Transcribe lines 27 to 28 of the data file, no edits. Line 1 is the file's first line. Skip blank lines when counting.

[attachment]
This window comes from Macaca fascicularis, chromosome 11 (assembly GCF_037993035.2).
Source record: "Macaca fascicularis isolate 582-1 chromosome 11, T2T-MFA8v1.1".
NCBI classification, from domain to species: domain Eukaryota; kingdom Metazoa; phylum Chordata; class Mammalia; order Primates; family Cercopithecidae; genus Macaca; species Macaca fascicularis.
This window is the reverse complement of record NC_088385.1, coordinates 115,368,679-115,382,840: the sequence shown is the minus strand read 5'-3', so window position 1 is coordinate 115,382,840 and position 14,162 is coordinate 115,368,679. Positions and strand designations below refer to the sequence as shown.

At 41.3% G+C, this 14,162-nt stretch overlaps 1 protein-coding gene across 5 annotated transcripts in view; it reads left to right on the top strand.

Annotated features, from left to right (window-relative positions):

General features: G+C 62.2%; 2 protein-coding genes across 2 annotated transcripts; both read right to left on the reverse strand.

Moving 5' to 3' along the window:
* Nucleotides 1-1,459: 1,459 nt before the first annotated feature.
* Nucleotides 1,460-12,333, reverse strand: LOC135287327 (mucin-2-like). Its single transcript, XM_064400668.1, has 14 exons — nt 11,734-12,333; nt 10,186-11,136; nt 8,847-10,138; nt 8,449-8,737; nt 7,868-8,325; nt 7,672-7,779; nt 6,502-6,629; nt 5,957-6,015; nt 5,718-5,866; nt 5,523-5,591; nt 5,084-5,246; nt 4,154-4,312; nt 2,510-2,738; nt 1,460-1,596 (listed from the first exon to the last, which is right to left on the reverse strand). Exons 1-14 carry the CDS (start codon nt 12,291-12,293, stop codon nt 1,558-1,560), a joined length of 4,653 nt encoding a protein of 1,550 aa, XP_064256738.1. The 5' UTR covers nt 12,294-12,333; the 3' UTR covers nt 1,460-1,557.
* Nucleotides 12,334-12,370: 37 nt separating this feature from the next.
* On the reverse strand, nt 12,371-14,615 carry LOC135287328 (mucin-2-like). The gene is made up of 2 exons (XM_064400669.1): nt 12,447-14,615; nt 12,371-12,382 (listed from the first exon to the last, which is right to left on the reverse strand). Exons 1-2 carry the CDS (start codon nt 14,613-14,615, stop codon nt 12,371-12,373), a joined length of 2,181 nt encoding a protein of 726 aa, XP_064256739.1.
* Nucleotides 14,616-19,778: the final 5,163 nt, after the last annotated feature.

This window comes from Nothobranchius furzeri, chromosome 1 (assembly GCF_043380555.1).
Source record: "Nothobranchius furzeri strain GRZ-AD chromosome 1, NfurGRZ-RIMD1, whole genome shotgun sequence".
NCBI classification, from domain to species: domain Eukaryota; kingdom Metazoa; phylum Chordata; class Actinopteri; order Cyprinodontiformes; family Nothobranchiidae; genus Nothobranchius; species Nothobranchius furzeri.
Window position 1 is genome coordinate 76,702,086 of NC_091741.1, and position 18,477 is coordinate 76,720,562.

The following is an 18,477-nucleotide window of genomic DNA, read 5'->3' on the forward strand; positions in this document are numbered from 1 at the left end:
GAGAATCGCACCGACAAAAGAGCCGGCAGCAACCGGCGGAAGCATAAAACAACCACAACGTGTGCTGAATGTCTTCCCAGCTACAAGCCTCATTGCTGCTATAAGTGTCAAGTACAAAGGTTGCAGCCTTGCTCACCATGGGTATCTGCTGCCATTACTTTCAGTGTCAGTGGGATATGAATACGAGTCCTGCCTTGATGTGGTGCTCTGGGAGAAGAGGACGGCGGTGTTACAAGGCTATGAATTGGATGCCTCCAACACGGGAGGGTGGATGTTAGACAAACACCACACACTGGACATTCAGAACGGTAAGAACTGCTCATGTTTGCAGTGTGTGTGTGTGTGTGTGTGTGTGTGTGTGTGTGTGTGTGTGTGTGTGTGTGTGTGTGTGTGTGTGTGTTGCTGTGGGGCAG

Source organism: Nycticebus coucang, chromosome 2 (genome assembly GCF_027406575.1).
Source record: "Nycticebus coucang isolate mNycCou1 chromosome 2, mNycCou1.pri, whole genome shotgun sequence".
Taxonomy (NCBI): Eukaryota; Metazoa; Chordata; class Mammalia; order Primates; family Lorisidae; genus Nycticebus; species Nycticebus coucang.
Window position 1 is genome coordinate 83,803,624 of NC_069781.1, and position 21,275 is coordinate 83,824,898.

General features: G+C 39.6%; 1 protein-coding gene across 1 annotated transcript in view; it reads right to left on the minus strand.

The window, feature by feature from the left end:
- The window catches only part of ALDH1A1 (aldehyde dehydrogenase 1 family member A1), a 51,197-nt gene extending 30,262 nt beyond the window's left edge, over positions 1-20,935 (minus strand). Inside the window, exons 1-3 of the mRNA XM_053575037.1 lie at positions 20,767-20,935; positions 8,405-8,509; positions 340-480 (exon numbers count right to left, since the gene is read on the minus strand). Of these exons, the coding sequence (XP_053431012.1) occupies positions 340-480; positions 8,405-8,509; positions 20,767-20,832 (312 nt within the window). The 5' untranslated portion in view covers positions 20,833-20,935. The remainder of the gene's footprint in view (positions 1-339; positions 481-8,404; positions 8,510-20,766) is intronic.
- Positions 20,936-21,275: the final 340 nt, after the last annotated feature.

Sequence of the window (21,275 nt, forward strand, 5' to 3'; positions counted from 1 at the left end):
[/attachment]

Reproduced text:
- Positions 20,936-21,275: the final 340 nt, after the last annotated feature.

Sequence of the window (21,275 nt, forward strand, 5' to 3'; positions counted from 1 at the left end):